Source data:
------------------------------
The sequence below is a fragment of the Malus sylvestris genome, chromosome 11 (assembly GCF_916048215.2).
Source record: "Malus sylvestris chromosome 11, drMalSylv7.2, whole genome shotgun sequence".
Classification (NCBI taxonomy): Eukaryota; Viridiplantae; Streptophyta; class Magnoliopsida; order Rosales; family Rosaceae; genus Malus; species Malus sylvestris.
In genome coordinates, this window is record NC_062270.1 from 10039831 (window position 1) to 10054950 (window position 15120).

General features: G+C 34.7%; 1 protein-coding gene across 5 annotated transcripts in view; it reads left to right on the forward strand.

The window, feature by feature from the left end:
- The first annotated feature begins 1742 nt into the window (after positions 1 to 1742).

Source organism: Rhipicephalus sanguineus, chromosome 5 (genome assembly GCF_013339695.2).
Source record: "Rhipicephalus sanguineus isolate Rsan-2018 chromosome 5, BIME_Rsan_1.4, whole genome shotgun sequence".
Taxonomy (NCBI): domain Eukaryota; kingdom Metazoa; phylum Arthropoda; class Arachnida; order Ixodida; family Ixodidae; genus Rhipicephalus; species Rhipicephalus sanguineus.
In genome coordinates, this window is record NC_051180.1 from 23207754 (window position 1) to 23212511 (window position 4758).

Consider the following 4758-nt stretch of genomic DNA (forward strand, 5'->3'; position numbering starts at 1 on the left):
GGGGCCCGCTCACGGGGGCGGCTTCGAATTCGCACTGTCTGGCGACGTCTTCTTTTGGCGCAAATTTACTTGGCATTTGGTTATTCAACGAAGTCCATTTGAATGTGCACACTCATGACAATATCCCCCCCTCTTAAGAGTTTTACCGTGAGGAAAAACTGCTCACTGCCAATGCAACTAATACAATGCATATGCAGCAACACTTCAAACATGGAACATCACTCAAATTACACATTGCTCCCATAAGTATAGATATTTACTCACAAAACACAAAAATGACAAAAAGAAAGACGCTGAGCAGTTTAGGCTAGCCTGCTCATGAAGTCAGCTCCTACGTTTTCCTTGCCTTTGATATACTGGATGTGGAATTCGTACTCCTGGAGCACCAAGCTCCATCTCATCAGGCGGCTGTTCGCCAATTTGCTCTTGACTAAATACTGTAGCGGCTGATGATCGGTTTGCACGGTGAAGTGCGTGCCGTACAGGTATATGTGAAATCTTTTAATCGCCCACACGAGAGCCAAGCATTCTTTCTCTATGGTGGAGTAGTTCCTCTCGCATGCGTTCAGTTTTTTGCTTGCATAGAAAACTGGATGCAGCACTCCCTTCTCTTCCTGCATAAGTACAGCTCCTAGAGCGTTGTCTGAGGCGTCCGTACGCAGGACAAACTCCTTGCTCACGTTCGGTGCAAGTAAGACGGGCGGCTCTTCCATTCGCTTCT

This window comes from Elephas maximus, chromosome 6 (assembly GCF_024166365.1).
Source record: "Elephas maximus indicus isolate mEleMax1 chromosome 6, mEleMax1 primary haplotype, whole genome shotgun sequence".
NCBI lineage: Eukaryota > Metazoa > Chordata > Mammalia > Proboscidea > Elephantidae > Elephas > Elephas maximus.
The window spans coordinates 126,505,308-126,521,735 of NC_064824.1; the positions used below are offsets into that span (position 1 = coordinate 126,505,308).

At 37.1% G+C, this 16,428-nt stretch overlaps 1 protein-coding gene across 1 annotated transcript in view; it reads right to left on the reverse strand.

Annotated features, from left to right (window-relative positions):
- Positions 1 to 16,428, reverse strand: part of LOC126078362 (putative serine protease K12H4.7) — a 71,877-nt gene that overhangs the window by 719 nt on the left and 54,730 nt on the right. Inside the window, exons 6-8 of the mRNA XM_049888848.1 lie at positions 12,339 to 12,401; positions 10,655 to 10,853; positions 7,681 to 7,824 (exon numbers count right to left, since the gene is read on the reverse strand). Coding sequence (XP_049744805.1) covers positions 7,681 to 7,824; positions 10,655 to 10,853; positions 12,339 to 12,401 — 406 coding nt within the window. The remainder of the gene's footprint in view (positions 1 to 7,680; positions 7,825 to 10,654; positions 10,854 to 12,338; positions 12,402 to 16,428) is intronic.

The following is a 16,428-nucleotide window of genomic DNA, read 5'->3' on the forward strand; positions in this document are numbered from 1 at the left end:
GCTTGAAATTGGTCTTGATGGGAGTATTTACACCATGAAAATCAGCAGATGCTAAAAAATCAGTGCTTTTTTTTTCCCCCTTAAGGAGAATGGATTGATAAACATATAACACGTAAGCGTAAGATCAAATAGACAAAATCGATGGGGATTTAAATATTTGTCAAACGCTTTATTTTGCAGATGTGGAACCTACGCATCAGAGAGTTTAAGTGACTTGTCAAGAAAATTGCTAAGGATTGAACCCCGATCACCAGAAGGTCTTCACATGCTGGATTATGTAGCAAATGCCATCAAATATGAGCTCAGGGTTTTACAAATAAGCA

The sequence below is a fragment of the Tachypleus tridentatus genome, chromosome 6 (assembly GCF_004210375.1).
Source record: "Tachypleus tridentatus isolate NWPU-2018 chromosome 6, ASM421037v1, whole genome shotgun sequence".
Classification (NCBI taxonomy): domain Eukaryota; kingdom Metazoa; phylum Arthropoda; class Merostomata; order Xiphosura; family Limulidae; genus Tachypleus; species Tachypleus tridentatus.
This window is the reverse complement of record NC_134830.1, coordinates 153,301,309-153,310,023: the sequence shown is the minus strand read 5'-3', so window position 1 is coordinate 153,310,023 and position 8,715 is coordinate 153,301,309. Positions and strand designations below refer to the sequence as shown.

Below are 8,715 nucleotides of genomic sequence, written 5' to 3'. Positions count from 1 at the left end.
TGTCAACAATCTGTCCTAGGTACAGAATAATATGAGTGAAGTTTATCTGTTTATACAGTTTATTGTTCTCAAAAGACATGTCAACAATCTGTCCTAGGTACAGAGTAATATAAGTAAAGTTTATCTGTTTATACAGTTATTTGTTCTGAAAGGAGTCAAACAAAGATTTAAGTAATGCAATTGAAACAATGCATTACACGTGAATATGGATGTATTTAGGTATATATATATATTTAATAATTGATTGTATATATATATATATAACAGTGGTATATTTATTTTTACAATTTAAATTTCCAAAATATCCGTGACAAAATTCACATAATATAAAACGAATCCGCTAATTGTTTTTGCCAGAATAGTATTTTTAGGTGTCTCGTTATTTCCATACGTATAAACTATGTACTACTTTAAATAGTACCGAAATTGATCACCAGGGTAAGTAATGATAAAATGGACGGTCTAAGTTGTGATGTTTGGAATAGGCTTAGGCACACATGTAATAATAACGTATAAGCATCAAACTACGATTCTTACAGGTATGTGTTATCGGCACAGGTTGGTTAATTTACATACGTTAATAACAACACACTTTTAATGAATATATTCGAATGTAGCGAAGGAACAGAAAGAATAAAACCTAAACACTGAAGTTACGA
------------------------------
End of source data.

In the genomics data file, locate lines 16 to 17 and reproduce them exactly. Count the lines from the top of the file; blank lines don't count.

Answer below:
NCBI lineage: Eukaryota > Metazoa > Chordata > Mammalia > Proboscidea > Elephantidae > Elephas > Elephas maximus.
The window spans coordinates 126,505,308-126,521,735 of NC_064824.1; the positions used below are offsets into that span (position 1 = coordinate 126,505,308).